Estate Law Questions? Ask an Estate Lawyer.
Thank you so much for using JustAnswer.com. I truly aim to please you as a customer, but please keep in mind that I do not know what you already know or don't know, or with what you need help, unless you tell me. If I did not answer the question you thought you were asking, please respond with the specific question you wanted answered. PLEASE use REPLY to EXPERT if you would like more information or if you feel something was not included in your answer.
Kindly remember the ONLY WAY experts receive any credit at all for spending time with customers is if you click on OK, GOOD or EXCELLENT SERVICE even though you have made a deposit or are a subscription customer. YOU MUST COMPLETE THE RATING FOR THE EXPERT TO RECEIVE ANY CREDIT, if not the site keeps your money on deposit.
Also remember, sometimes the law does not support what we want it to support, but that is not the fault of the person answering the question, so please be courteous.
My landlord did not collect a pet deposit. I had put one cat on the rental application which is the one that had the accidents. However my son's cat moved in as well which the landlord knew about. That cat died. My son and I adopted two female cats which my landlord was aware of due to the adoption agency calling her as a reference.
Simply put my former landlord is verbally badgering me and is not working and can not apparently afford the loss of a good tenant who paid their rent on time for over 3 years. I gave the legal 20 days notice.
My former landlord did collect $800 damage deposit. I also never did a move in or move out check list. As previously stated my landlord did not collect a pet deposit.
I am assuming that the proof is my landlord stated "applicant isn't owing a balance for damages because it will be covered by security deposit" on the confidential background screening report. Can the landlord even though putting this in writing legally expect the tenant to pay over and beyond wear and tear damages even if she was told about it prior to move out in a voicemail left and confirmed in a email by the landlord?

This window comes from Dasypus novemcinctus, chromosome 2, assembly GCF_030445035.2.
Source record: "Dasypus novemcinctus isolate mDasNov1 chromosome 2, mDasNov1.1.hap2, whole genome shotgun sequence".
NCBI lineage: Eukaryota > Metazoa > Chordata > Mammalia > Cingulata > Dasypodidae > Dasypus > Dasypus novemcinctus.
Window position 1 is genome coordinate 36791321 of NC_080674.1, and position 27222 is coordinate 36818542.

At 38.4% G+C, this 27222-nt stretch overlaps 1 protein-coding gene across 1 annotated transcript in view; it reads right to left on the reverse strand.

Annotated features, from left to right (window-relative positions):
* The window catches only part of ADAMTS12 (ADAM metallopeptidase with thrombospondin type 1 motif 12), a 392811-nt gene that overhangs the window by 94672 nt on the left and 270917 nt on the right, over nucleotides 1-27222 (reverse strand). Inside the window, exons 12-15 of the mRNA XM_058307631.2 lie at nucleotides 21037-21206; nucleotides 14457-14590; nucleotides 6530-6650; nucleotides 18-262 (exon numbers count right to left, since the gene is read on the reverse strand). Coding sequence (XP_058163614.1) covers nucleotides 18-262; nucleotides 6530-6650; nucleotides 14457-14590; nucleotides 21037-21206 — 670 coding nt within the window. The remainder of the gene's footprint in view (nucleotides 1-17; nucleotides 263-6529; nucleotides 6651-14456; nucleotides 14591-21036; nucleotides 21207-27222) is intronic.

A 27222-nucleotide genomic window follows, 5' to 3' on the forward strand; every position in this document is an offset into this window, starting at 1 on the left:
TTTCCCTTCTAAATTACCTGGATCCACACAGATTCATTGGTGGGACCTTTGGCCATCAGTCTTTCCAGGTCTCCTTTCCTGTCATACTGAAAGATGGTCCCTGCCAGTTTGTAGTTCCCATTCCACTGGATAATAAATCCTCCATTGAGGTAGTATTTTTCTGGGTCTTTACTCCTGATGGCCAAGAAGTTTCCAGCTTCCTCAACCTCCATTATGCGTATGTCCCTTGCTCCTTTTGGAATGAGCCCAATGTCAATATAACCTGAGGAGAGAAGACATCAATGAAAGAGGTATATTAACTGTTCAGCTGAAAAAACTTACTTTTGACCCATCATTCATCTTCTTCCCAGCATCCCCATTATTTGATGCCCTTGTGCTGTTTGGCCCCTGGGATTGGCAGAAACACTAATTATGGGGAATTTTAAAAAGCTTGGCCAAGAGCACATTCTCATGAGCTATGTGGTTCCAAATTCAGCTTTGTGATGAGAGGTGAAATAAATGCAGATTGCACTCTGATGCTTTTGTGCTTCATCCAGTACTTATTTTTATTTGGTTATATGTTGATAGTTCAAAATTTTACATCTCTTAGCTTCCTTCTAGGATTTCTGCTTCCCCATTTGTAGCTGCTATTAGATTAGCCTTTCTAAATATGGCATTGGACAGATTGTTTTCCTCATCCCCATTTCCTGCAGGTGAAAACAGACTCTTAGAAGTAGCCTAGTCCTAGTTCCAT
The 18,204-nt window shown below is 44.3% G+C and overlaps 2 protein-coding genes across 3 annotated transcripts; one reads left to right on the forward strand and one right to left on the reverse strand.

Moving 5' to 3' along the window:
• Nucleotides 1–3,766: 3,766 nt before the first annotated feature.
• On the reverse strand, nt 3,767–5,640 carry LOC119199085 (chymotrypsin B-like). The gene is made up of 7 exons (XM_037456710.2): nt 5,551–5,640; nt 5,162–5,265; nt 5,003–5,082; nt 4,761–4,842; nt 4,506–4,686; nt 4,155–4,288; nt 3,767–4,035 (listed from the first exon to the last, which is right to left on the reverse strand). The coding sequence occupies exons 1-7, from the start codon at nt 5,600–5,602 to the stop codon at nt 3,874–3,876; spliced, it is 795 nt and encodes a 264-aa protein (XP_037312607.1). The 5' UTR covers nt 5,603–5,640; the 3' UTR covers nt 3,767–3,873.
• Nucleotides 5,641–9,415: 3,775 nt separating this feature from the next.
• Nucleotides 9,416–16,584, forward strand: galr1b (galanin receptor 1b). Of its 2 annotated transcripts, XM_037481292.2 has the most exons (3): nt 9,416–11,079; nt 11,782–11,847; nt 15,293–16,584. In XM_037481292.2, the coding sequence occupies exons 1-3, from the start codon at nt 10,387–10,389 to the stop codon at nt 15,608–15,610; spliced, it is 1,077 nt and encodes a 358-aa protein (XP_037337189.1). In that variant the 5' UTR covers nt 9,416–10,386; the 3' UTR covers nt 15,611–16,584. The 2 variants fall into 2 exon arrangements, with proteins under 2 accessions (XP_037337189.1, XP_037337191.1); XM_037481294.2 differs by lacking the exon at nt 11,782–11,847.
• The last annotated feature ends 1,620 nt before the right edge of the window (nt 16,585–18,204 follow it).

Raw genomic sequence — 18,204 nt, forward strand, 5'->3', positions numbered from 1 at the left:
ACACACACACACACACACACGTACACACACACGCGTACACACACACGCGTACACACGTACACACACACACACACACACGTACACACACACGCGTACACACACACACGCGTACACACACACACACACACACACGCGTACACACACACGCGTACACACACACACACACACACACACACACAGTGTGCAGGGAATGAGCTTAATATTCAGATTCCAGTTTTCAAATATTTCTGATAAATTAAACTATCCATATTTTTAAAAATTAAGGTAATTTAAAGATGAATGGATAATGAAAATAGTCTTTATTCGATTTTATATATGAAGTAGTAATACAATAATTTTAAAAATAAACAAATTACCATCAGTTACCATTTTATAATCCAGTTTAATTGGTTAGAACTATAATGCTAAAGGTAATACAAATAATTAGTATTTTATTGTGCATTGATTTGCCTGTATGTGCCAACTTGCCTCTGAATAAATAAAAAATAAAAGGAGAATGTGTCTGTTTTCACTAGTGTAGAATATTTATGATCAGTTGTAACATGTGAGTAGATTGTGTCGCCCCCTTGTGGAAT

This isn't about money. It's the about principal. Right & wrong. The landlord has been unprofessional, making threats, and their financial situation.
It sounds like if I have my ducks in a row when I go to small claims court I may have a case. By submitting the following:
1.All emails (beginning to end of tenancy) and text messages. Definitely can get a sense of verbal harassment/abuse, threat to tell landlord I did not give landlord required 20 days noticed (landlord would of preferred 30-60 days),and retaliatory behavior.
2.Copy of the Confidential Background Screening Report with statement of "applicant not owing a balance for damages due to security deposit"
3.No move in/move out checklists required by WA law
4.No pet fee collected
Should I request a copy of the last 3 years of rent being paid on time by my bank?
The real kicker to all this is I never had any issues until the landlord knew I was considering moving out. Also the landlord was a acquaintance of a former friend.
You've been very helpful with getting my ducks in a row!
I feel more prepared to go to small claims court with your advice/guidance. Should I respond to her email about taking me to small claims court or allow the lack of response be the answer?
My father's name was Paul, it's a good name in my book. Thanks again and hopefully regardless of the outcome my former landlord will walk away taking home the lesson of being more professional with tenants.
DISCLAIMER: Answers from Experts on JustAnswer are not substitutes for the advice of an attorney. JustAnswer is a public forum and questions and responses are not private or confidential or protected by the attorney-client privilege. The Expert above is not your attorney, and the response above is not legal advice. You should not read this response to propose specific action or address specific circumstances, but only to give you a sense of general principles of law that might affect the situation you describe. Application of these general principles to particular circumstances must be done by a lawyer who has spoken with you in confidence, learned all relevant information, and explored various options. Before acting on these general principles, you should hire a lawyer licensed to practice law in the jurisdiction to which your question pertains.
The responses above are from individual Experts, not JustAnswer. The site and services are provided “as is”. To view the verified credential of an Expert, click on the “Verified” symbol in the Expert’s profile. This site is not for emergency questions which should be directed immediately by telephone or in-person to qualified professionals. Please carefully read the Terms of Service (last updated February 8, 2012).